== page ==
General Discussion > Information Technology & Cyber Security

What is "Next Generation Anti-Virus"?


It is relatively easy to define what's been described as "legacy" AV. A solution that relies on pattern updates for detection. While this has been vaguely sufficient for a decade, the sheer number of new malware and the ridiculous ease with which old malware can be repackaged to become undetectable by patterns makes it insufficient. Even with accelerated signature updates, like Trend Micro's hourly update, simply can't keep up with the volume.

Hence the advent of so-called "Next Generation" AV solutions that offer alternatives to pattern-based detection. But what those alternatives are are pretty much all over the place. Solutions range from:

Application white listing - only the apps you trust can run

Remediation - continually take snapshots of the environment so that you can undo any changes that malware makes (e.g., ransomware)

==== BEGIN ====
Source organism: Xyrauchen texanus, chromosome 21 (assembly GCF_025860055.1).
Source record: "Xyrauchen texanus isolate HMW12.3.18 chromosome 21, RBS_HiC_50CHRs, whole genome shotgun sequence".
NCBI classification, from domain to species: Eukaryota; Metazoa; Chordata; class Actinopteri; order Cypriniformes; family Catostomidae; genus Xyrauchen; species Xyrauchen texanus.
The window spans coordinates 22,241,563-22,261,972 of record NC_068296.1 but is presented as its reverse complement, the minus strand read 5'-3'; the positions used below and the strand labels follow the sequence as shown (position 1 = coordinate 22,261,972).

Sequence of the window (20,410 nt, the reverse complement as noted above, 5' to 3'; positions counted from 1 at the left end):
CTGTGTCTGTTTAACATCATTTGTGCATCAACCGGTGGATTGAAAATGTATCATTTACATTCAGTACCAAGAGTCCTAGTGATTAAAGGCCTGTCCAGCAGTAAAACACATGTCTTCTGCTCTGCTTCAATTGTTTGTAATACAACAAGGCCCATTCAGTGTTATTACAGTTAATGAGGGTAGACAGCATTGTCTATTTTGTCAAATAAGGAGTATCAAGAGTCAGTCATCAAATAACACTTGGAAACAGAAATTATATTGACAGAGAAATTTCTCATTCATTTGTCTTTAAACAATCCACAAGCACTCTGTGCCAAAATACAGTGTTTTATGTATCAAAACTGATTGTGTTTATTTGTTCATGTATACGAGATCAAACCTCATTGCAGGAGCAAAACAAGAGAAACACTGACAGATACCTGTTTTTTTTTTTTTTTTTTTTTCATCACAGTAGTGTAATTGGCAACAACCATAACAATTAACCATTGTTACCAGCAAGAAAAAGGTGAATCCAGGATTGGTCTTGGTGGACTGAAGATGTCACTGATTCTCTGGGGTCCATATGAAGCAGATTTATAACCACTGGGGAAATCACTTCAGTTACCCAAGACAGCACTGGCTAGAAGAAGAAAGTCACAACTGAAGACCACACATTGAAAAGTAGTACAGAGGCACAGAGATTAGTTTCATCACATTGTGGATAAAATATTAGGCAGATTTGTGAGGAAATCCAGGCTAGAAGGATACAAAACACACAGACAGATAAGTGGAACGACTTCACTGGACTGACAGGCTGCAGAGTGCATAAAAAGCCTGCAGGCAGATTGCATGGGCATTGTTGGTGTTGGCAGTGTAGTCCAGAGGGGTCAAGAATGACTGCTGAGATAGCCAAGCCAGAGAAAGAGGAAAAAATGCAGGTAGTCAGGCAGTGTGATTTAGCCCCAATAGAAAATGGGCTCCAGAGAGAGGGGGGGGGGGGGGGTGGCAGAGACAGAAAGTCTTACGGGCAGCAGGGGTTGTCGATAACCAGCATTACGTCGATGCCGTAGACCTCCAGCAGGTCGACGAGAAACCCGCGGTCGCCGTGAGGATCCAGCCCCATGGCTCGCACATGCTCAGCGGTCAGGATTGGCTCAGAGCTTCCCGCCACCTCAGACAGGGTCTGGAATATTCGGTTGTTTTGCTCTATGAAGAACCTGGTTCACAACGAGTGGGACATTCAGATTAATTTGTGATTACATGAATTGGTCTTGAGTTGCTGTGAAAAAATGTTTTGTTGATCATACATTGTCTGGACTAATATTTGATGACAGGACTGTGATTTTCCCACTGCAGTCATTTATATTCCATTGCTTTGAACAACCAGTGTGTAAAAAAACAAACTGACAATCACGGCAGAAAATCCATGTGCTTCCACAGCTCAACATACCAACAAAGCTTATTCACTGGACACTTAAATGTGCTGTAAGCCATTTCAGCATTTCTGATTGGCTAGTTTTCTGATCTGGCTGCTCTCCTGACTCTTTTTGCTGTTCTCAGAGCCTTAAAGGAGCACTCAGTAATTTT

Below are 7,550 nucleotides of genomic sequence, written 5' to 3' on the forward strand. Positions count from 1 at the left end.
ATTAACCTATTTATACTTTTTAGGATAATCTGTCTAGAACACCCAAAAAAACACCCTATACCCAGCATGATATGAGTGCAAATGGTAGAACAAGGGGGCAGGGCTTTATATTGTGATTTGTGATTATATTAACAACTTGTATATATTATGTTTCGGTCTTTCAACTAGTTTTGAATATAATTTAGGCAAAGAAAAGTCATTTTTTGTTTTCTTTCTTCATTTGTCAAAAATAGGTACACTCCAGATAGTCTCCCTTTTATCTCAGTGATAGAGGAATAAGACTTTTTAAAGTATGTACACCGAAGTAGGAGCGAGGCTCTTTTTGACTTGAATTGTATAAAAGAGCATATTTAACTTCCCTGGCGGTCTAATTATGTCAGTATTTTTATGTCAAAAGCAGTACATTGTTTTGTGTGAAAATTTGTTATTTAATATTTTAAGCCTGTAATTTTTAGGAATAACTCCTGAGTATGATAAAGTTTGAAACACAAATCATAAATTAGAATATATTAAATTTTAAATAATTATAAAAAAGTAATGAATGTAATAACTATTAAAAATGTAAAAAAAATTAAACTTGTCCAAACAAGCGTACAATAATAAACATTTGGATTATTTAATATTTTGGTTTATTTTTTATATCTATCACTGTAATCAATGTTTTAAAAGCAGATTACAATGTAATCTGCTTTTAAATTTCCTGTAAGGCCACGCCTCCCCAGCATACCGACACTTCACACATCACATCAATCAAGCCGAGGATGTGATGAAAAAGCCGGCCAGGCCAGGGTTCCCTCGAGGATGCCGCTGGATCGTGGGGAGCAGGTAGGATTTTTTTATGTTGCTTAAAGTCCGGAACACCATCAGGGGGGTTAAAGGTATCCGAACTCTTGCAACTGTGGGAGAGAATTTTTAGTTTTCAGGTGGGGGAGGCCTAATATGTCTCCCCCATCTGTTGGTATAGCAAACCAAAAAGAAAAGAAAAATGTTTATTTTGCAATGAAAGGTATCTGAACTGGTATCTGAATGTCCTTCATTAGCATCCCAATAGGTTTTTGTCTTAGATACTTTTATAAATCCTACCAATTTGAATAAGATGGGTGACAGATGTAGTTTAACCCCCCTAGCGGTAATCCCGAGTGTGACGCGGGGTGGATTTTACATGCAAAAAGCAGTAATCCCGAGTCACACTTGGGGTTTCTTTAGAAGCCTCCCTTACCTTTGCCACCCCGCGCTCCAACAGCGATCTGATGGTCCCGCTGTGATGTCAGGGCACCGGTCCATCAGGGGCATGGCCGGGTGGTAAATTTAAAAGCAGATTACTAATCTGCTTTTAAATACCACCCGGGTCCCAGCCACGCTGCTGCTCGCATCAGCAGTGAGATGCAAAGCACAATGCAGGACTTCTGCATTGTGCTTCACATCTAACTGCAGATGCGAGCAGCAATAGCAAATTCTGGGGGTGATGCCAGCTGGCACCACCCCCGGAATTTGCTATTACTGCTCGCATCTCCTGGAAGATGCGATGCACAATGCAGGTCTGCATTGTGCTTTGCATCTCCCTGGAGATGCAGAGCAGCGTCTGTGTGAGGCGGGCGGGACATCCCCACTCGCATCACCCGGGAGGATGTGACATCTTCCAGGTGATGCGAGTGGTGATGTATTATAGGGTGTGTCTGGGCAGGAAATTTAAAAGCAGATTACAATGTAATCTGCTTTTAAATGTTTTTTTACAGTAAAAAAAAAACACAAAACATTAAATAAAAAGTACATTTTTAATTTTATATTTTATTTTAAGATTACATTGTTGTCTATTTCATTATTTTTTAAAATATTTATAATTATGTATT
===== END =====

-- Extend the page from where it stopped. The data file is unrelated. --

Exploit prevention - prevent execution of the attacks themselves upon vulnerable applications

Malware detection through static analysis - use regression analysis to determine the likelihood that a file is bad and make decisions on that

A fair number of startup have entered this space under the Next-Gen AV flag. Many established players (e.g., Symantec, etc.) have entered this space on their own. Larger players actually weave their Next Gen solutions into total solutions that include other products that act as network activity sensors as well as sandboxes for greater intelligence.

When the dust settles, and the hype associated with the term becomes mainstream .  . . which technique will reign supreme?


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